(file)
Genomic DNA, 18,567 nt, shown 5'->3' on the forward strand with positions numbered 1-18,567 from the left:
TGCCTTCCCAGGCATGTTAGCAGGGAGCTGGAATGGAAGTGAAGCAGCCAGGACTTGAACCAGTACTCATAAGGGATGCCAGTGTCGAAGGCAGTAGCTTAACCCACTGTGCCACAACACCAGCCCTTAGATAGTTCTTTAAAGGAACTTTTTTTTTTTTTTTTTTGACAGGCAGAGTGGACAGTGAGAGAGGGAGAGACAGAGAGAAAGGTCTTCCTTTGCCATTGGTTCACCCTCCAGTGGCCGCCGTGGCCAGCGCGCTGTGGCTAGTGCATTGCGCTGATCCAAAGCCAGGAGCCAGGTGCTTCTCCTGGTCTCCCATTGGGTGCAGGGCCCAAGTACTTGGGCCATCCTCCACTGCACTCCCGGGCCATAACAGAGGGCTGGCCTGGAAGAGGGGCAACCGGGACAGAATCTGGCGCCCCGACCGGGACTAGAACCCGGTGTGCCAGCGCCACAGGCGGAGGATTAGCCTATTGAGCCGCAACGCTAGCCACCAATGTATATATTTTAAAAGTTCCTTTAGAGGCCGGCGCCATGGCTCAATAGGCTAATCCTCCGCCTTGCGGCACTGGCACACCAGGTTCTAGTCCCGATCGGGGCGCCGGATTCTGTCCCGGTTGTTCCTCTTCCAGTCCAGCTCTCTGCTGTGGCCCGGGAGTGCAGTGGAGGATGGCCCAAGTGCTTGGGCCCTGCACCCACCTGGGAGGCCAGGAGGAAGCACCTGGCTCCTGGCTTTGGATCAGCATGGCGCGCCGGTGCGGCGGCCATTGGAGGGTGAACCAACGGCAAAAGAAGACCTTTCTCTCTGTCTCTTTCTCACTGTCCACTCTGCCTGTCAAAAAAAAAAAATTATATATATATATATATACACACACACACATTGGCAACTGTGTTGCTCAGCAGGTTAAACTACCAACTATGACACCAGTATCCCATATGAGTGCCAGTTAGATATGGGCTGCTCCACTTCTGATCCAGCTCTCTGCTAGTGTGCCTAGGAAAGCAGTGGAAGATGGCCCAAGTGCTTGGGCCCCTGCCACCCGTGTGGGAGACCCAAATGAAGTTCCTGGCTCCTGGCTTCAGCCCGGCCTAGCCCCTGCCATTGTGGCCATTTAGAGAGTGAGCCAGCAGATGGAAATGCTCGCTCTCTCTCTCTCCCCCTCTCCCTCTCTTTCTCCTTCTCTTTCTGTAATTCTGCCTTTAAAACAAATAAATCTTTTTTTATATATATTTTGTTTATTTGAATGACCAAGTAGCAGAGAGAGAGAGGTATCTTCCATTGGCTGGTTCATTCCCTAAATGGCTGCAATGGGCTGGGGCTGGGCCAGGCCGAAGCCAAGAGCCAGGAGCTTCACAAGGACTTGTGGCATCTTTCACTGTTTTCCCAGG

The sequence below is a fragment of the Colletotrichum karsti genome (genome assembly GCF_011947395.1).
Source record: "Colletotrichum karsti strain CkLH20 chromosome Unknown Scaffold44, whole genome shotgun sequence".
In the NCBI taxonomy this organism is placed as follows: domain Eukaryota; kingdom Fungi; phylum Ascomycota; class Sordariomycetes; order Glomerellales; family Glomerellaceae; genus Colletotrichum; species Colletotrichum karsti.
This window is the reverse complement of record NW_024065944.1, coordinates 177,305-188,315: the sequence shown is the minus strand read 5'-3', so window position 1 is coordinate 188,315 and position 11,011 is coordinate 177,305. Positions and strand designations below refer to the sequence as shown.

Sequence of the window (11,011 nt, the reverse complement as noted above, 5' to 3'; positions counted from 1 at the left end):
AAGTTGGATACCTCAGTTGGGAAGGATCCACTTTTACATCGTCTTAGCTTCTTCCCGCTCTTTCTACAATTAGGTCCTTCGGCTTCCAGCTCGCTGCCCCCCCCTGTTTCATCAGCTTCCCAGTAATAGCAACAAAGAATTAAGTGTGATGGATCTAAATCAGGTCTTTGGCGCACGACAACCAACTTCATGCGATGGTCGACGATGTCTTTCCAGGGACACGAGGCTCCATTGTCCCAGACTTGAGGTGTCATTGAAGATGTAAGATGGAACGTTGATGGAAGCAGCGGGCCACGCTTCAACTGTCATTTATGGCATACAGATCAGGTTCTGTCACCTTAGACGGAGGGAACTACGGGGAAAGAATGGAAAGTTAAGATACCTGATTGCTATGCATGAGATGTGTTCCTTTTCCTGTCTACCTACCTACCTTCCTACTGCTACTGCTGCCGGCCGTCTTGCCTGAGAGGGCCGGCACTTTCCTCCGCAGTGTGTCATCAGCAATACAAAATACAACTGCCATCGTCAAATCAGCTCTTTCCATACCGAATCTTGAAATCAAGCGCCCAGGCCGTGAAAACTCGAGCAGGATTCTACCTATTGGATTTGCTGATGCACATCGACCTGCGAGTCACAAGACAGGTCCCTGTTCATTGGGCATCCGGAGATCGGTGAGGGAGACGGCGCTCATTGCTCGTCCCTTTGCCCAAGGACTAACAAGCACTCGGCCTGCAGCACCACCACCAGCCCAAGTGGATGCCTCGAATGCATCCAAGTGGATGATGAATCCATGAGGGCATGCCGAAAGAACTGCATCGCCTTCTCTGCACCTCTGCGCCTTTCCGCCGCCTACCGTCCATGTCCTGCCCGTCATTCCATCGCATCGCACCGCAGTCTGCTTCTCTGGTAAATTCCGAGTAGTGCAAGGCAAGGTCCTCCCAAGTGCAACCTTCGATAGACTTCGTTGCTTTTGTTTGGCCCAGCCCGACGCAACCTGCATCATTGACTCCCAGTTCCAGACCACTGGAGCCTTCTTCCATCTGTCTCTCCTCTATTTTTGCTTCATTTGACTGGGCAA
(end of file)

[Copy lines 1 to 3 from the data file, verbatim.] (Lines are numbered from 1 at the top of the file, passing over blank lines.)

Genomic DNA, 18,567 nt, shown 5'->3' on the forward strand with positions numbered 1-18,567 from the left:
TGCCTTCCCAGGCATGTTAGCAGGGAGCTGGAATGGAAGTGAAGCAGCCAGGACTTGAACCAGTACTCATAAGGGATGCCAGTGTCGAAGGCAGTAGCTTAACCCACTGTGCCACAACACCAGCCCTTAGATAGTTCTTTAAAGGAACTTTTTTTTTTTTTTTTTTGACAGGCAGAGTGGACAGTGAGAGAGGGAGAGACAGAGAGAAAGGTCTTCCTTTGCCATTGGTTCACCCTCCAGTGGCCGCCGTGGCCAGCGCGCTGTGGCTAGTGCATTGCGCTGATCCAAAGCCAGGAGCCAGGTGCTTCTCCTGGTCTCCCATTGGGTGCAGGGCCCAAGTACTTGGGCCATCCTCCACTGCACTCCCGGGCCATAACAGAGGGCTGGCCTGGAAGAGGGGCAACCGGGACAGAATCTGGCGCCCCGACCGGGACTAGAACCCGGTGTGCCAGCGCCACAGGCGGAGGATTAGCCTATTGAGCCGCAACGCTAGCCACCAATGTATATATTTTAAAAGTTCCTTTAGAGGCCGGCGCCATGGCTCAATAGGCTAATCCTCCGCCTTGCGGCACTGGCACACCAGGTTCTAGTCCCGATCGGGGCGCCGGATTCTGTCCCGGTTGTTCCTCTTCCAGTCCAGCTCTCTGCTGTGGCCCGGGAGTGCAGTGGAGGATGGCCCAAGTGCTTGGGCCCTGCACCCACCTGGGAGGCCAGGAGGAAGCACCTGGCTCCTGGCTTTGGATCAGCATGGCGCGCCGGTGCGGCGGCCATTGGAGGGTGAACCAACGGCAAAAGAAGACCTTTCTCTCTGTCTCTTTCTCACTGTCCACTCTGCCTGTCAAAAAAAAAAAATTATATATATATATATATACACACACACACATTGGCAACTGTGTTGCTCAGCAGGTTAAACTACCAACTATGACACCAGTATCCCATATGAGTGCCAGTTAGATATGGGCTGCTCCACTTCTGATCCAGCTCTCTGCTAGTGTGCCTAGGAAAGCAGTGGAAGATGGCCCAAGTGCTTGGGCCCCTGCCACCCGTGTGGGAGACCCAAATGAAGTTCCTGGCTCCTGGCTTCAGCCCGGCCTAGCCCCTGCCATTGTGGCCATTTAGAGAGTGAGCCAGCAGATGGAAATGCTCGCTCTCTCTCTCTCCCCCTCTCCCTCTCTTTCTCCTTCTCTTTCTGTAATTCTGCCTTTAAAACAAATAAATCTTTTTTTATATATATTTTGTTTATTTGAATGACCAAGTAGCAGAGAGAGAGAGGTATCTTCCATTGGCTGGTTCATTCCCTAAATGGCTGCAATGGGCTGGGGCTGGGCCAGGCCGAAGCCAAGAGCCAGGAGCTTCACAAGGACTTGTGGCATCTTTCACTGTTTTCCCAGG

The sequence below is a fragment of the Colletotrichum karsti genome (genome assembly GCF_011947395.1).